So if the cop's response to a request for a complaint form is a demand for your ID, he has no legal right to it and you have no obligation to give it. But in that instance, your only real choices are (1) give the officer your ID anyway, which he could use to make your life difficult, (2) refuse to give it, remain engaged with the officer in hopes of getting the form, and risk detainment or arrest, or (3) refuse to give it and leave. None of those scenarios offer much hope for actually getting the form or making the complaint.

The same logic holds for just about any kind of request or action in dealing with police. As soon as you ask them for their badge number or you seek to take a picture of an unlawful arrest or you see their cruiser splayed across 2 handicapped parking spots, their first act can be to demand your ID. Your practical choices are compliance or disengagement, because most times you will not be up for the time and expense of dealing with the consequences if you choose to stand up for your rights.
posted by AgentRocket at 9:57 AM on February 28, 2012 [5 favorites]


There is a new model available, I like it a lot. Recently the Oakland Police Review Board cancelled its public hearings, amidst controversy of how they handled Occupy Oakland, and then there was that pesky little matter of the Federal Court that determined the OPD did not comply with their previous 10 years of oversight directives so they put the OPD under Federal control.

So Occupy Oakland held their own Police Review Board.
posted by charlie don't surf at 9:57 AM on February 28, 2012 [5 favorites]


Burhanistan: Is it still OK to look cops in the eyes? To take pictures of public buildings? To look too dark in a white neighbourhood? To just exercise one's rights in public? Or should everyone know they need a lawyer for that?
posted by Ayn Rand and God at 12:21 PM on February 28 [1 favorite +] [!]


Remember you don't have any rights until a judge gives them to you. Give the cop the ol stinkeye, and get thrown in the lockup for interfering with a police officer. Videotape them, or get caught Driving While Black- same thing. You'll spend hours or days in jail waiting to get before a judge and thousands of dollars trying to get your record cleared up.
posted by Gungho at 10:00 AM on February 28, 2012


god I hate this. I hate cops and I hate the system. I hate the whole mess of it. Yes, I am glad that cops don't usually hassle people of my demographic, but I am still afraid. I am scared of the power they have. I am primarily afraid of the lack of oversight. If they won't get in trouble no matter what they do, then it doesn't matter to me that they are usually helpful.

It's a similar feeling to when you learn that santa and jesus weren't real. The thing you thought was good is actually a predator who might be out to get you. ok that analogy doesn't really hold up quite so well.
posted by rebent at 10:05 AM on February 28, 2012 [2 favorites]


It's stuff like this that makes me wanna pack up, become an internal affairs officer, and end up face down in a swamp.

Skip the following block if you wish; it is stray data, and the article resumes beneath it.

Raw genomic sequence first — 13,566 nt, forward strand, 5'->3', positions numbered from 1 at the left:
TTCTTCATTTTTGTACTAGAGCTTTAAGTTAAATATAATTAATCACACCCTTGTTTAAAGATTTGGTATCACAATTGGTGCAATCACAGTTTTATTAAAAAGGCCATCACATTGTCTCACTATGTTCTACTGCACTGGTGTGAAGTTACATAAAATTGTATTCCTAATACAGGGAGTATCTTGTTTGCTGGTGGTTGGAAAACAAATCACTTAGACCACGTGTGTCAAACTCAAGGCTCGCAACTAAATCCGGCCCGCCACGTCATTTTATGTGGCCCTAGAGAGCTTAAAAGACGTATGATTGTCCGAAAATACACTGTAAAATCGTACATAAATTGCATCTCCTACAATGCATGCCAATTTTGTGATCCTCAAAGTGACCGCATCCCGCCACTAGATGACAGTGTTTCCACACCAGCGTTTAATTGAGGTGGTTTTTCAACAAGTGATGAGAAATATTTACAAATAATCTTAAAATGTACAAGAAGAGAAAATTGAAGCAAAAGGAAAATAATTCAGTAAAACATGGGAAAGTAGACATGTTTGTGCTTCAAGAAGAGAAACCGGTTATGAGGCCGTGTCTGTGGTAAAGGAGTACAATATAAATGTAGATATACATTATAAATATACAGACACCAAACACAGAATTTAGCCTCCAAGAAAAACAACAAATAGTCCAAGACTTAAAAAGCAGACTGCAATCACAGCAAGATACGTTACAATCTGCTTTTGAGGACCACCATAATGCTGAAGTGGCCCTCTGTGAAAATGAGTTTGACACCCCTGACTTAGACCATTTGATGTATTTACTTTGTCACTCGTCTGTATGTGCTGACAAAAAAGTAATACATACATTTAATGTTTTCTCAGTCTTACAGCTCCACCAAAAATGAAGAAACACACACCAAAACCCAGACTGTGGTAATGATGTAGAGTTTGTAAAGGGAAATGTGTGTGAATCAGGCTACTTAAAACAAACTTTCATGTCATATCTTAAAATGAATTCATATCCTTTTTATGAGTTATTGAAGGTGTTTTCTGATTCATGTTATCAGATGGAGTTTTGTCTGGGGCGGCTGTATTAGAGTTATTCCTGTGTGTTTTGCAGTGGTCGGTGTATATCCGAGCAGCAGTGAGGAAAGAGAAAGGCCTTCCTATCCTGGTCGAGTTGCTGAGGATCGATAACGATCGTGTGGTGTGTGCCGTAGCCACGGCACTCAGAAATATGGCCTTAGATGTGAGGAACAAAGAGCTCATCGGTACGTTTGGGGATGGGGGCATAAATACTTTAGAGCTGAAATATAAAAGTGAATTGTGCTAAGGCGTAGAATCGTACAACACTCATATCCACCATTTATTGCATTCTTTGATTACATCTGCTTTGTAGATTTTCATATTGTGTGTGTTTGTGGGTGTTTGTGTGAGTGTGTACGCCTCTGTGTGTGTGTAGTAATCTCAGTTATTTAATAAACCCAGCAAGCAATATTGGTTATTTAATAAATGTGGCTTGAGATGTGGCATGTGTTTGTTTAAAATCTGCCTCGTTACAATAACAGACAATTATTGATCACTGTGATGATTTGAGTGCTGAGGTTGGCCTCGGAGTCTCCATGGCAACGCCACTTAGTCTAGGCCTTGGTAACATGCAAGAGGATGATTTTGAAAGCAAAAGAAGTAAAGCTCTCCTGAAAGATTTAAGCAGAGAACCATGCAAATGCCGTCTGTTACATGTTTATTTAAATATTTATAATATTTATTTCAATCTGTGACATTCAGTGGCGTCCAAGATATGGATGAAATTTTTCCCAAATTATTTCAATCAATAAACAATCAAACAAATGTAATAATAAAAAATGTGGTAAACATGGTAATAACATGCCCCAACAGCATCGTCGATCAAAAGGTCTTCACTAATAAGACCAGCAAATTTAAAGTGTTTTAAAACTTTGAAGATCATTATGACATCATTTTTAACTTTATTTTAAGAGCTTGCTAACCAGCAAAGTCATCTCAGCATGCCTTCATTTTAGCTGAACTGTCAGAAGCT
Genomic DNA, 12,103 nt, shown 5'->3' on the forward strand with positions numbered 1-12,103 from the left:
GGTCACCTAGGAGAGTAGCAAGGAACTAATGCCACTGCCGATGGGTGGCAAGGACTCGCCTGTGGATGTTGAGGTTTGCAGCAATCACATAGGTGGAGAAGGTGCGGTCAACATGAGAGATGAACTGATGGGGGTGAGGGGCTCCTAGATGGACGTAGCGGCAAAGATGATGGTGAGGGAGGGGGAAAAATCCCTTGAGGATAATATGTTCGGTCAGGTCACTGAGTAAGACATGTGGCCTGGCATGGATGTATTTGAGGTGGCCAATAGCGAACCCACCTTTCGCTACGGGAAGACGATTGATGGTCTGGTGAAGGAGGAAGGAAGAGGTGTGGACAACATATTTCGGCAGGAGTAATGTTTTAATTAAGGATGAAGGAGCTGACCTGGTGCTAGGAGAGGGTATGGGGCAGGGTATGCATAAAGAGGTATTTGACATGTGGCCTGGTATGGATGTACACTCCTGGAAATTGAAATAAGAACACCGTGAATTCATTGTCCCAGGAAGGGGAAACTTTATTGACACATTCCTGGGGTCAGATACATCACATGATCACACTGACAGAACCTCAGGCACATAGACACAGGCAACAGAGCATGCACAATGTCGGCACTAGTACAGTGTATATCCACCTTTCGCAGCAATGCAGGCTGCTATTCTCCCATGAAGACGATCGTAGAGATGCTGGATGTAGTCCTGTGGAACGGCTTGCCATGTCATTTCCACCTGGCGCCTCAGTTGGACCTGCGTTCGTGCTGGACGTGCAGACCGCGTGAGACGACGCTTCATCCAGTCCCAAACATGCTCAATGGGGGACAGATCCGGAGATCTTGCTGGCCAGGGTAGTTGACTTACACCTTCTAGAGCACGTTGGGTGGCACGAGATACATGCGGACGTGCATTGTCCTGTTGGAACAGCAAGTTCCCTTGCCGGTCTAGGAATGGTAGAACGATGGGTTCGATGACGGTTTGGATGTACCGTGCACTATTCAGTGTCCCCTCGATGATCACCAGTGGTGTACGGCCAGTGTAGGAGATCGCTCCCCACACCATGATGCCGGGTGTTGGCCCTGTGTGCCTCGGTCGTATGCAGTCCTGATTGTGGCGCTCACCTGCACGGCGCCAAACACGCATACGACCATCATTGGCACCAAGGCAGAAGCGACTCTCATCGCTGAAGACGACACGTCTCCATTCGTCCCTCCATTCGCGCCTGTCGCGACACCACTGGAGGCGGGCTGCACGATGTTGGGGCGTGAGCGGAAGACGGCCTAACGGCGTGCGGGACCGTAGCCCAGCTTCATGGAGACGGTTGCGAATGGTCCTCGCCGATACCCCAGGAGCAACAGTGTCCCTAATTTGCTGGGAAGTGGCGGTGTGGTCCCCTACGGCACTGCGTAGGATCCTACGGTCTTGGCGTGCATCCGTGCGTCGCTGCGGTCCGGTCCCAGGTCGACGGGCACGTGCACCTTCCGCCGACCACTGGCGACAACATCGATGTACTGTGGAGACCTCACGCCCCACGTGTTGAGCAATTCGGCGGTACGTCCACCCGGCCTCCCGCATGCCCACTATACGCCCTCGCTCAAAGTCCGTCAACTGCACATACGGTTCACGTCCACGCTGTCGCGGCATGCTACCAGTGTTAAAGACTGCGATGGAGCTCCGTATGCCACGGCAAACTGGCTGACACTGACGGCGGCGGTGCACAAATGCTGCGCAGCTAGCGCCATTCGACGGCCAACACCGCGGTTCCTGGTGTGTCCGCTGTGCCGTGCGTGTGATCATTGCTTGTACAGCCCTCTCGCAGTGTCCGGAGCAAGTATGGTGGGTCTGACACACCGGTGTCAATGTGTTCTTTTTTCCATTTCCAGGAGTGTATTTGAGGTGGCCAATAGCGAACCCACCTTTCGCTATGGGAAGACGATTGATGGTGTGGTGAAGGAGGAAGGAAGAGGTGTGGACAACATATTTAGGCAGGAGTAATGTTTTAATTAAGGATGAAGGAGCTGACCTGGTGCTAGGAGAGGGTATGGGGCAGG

posted by cmoj at 10:15 AM on February 28, 2012 [2 favorites]


We need a completely seperate group, with their own identity. A tribe who works in competition with the police.

We have community groups that are in competition with the police, and they're called gangs.

I don't mean this sarcastically, only that when I try to think of a state tribe whose interests are aligned with those of the people they serve, even the least powerful, all I can think of are librarians and firefighters. And hooray for both! But they're not going to stop abuses outside of their own direct areas.

Police management is part of the police system, local politicians and judges often seem aligned with police, etc. See for example Chancelor Katehi or Oakland Mayor Quan, both who grew up during periods of intense political activism, but who in office seem to align themselves more with keeping the peace than with the people getting hit with mace and batons and stun grenades.
posted by zippy at 10:15 AM on February 28, 2012 [1 favorite]


"You look a little suspicious yourself. You ever been arrested?"

He doesn't say "boy," but lord it sure sounds like he wants to.

"out of nowhere, boom to the face"
posted by mrgrimm at 10:34 AM on February 28, 2012 [2 favorites]


This compilation only lends more weight to a video a lawyer friend of mine posted on their facebook page. The video talks about the 5th ammendment and the dangers of agreeing to talk to the police. You never know what kind of cop you will be dealing with and may end up incriminating yourself for something you didn't even know was illegal.


(sorry if the link doesn't work it's my first time trying to add a link.)
http://www.youtube.com/watch?v=6wXkI4t7nuc
posted by Gwynarra at 10:34 AM on February 28, 2012 [1 favorite]


I don't mean this sarcastically, only that when I try to think of a state tribe whose interests are aligned with those of the people they serve, even the least powerful, all I can think of are librarians and firefighters. And hooray for both! But they're not going to stop abuses outside of their own direct areas.

Just a quick shout out to paramedics and teachers. To mention just two.
posted by jaduncan at 10:52 AM on February 28, 2012 [1 favorite]


librarians

I was thinking of something entirely new but librarians sound cool. Lets give them all guns and send them in to dig through records and deal with complaints.
posted by Ad hominem at 10:59 AM on February 28, 2012


One of my friends in high school was shoot to death by the police. Big surprise? The only black kid in the entire school. What was he doing? Trying to run away from them after his parents called for an AMBULANCE to take him to a mental health clinic. Instead the cops showed up and put 8 rounds in him.
posted by KeSetAffinityThread at 11:18 AM on February 28, 2012


Let's all pile on Burhanistan!